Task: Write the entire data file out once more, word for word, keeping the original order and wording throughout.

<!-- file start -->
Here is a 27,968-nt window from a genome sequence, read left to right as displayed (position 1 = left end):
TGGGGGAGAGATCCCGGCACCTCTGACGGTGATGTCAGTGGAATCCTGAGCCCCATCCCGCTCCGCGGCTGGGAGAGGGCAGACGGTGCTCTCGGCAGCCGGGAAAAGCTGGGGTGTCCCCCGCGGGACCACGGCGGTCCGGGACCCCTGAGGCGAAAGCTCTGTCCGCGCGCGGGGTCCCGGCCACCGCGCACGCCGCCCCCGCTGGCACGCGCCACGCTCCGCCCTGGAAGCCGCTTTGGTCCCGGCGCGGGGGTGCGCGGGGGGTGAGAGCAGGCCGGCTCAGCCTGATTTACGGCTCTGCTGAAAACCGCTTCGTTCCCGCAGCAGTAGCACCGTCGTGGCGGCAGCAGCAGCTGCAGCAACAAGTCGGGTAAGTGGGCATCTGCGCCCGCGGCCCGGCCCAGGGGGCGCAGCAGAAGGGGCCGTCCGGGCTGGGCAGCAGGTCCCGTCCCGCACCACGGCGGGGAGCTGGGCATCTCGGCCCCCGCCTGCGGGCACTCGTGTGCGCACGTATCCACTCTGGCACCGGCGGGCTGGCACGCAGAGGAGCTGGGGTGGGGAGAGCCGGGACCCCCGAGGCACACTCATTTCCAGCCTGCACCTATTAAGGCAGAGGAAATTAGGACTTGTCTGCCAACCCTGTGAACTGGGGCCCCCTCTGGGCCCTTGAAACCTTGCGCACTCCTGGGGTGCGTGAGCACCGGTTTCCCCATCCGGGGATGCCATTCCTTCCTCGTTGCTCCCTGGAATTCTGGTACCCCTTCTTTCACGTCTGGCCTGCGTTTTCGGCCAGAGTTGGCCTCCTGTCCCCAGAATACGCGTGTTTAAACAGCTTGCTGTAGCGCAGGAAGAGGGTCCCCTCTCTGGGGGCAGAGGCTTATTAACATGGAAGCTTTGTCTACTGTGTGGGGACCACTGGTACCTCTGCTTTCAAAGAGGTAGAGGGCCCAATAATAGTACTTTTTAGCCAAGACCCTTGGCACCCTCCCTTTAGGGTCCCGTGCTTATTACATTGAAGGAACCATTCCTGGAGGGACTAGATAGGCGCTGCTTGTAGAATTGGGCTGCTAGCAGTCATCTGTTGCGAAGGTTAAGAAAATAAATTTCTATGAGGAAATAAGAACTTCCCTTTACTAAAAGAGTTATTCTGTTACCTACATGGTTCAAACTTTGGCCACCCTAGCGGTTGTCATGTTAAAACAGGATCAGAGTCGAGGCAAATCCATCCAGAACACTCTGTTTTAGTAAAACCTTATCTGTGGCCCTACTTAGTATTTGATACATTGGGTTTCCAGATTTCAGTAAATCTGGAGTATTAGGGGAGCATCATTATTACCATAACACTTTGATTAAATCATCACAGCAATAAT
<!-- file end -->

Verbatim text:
Here is a 27,968-nt window from a genome sequence, read left to right as displayed (position 1 = left end):
TGGGGGAGAGATCCCGGCACCTCTGACGGTGATGTCAGTGGAATCCTGAGCCCCATCCCGCTCCGCGGCTGGGAGAGGGCAGACGGTGCTCTCGGCAGCCGGGAAAAGCTGGGGTGTCCCCCGCGGGACCACGGCGGTCCGGGACCCCTGAGGCGAAAGCTCTGTCCGCGCGCGGGGTCCCGGCCACCGCGCACGCCGCCCCCGCTGGCACGCGCCACGCTCCGCCCTGGAAGCCGCTTTGGTCCCGGCGCGGGGGTGCGCGGGGGGTGAGAGCAGGCCGGCTCAGCCTGATTTACGGCTCTGCTGAAAACCGCTTCGTTCCCGCAGCAGTAGCACCGTCGTGGCGGCAGCAGCAGCTGCAGCAACAAGTCGGGTAAGTGGGCATCTGCGCCCGCGGCCCGGCCCAGGGGGCGCAGCAGAAGGGGCCGTCCGGGCTGGGCAGCAGGTCCCGTCCCGCACCACGGCGGGGAGCTGGGCATCTCGGCCCCCGCCTGCGGGCACTCGTGTGCGCACGTATCCACTCTGGCACCGGCGGGCTGGCACGCAGAGGAGCTGGGGTGGGGAGAGCCGGGACCCCCGAGGCACACTCATTTCCAGCCTGCACCTATTAAGGCAGAGGAAATTAGGACTTGTCTGCCAACCCTGTGAACTGGGGCCCCCTCTGGGCCCTTGAAACCTTGCGCACTCCTGGGGTGCGTGAGCACCGGTTTCCCCATCCGGGGATGCCATTCCTTCCTCGTTGCTCCCTGGAATTCTGGTACCCCTTCTTTCACGTCTGGCCTGCGTTTTCGGCCAGAGTTGGCCTCCTGTCCCCAGAATACGCGTGTTTAAACAGCTTGCTGTAGCGCAGGAAGAGGGTCCCCTCTCTGGGGGCAGAGGCTTATTAACATGGAAGCTTTGTCTACTGTGTGGGGACCACTGGTACCTCTGCTTTCAAAGAGGTAGAGGGCCCAATAATAGTACTTTTTAGCCAAGACCCTTGGCACCCTCCCTTTAGGGTCCCGTGCTTATTACATTGAAGGAACCATTCCTGGAGGGACTAGATAGGCGCTGCTTGTAGAATTGGGCTGCTAGCAGTCATCTGTTGCGAAGGTTAAGAAAATAAATTTCTATGAGGAAATAAGAACTTCCCTTTACTAAAAGAGTTATTCTGTTACCTACATGGTTCAAACTTTGGCCACCCTAGCGGTTGTCATGTTAAAACAGGATCAGAGTCGAGGCAAATCCATCCAGAACACTCTGTTTTAGTAAAACCTTATCTGTGGCCCTACTTAGTATTTGATACATTGGGTTTCCAGATTTCAGTAAATCTGGAGTATTAGGGGAGCATCATTATTACCATAACACTTTGATTAAATCATCACAGCAATAAT